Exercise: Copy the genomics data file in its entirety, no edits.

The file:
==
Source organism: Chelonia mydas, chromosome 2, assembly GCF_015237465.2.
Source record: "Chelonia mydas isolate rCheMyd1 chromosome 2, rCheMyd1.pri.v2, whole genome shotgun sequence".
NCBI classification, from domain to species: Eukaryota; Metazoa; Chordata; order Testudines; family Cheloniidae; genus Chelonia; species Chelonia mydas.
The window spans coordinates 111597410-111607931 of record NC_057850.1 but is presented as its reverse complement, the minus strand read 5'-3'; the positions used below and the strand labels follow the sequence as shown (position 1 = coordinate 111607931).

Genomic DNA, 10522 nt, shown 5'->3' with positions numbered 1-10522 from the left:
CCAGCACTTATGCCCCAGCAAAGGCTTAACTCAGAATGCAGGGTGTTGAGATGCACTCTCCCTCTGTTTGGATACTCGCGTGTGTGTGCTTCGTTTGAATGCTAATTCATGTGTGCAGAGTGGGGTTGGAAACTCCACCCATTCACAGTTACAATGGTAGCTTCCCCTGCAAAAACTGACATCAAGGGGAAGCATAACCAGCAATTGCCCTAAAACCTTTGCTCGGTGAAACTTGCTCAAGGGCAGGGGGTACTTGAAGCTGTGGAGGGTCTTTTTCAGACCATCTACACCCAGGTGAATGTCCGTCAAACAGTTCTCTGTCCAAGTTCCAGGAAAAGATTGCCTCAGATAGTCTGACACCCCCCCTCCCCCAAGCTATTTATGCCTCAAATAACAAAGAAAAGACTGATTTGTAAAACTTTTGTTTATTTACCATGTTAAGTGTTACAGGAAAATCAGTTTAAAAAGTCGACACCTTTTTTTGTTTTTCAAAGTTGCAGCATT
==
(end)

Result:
Source organism: Chelonia mydas, chromosome 2, assembly GCF_015237465.2.
Source record: "Chelonia mydas isolate rCheMyd1 chromosome 2, rCheMyd1.pri.v2, whole genome shotgun sequence".
NCBI classification, from domain to species: Eukaryota; Metazoa; Chordata; order Testudines; family Cheloniidae; genus Chelonia; species Chelonia mydas.
The window spans coordinates 111597410-111607931 of record NC_057850.1 but is presented as its reverse complement, the minus strand read 5'-3'; the positions used below and the strand labels follow the sequence as shown (position 1 = coordinate 111607931).

Genomic DNA, 10522 nt, shown 5'->3' with positions numbered 1-10522 from the left:
CCAGCACTTATGCCCCAGCAAAGGCTTAACTCAGAATGCAGGGTGTTGAGATGCACTCTCCCTCTGTTTGGATACTCGCGTGTGTGTGCTTCGTTTGAATGCTAATTCATGTGTGCAGAGTGGGGTTGGAAACTCCACCCATTCACAGTTACAATGGTAGCTTCCCCTGCAAAAACTGACATCAAGGGGAAGCATAACCAGCAATTGCCCTAAAACCTTTGCTCGGTGAAACTTGCTCAAGGGCAGGGGGTACTTGAAGCTGTGGAGGGTCTTTTTCAGACCATCTACACCCAGGTGAATGTCCGTCAAACAGTTCTCTGTCCAAGTTCCAGGAAAAGATTGCCTCAGATAGTCTGACACCCCCCCTCCCCCAAGCTATTTATGCCTCAAATAACAAAGAAAAGACTGATTTGTAAAACTTTTGTTTATTTACCATGTTAAGTGTTACAGGAAAATCAGTTTAAAAAGTCGACACCTTTTTTTGTTTTTCAAAGTTGCAGCATT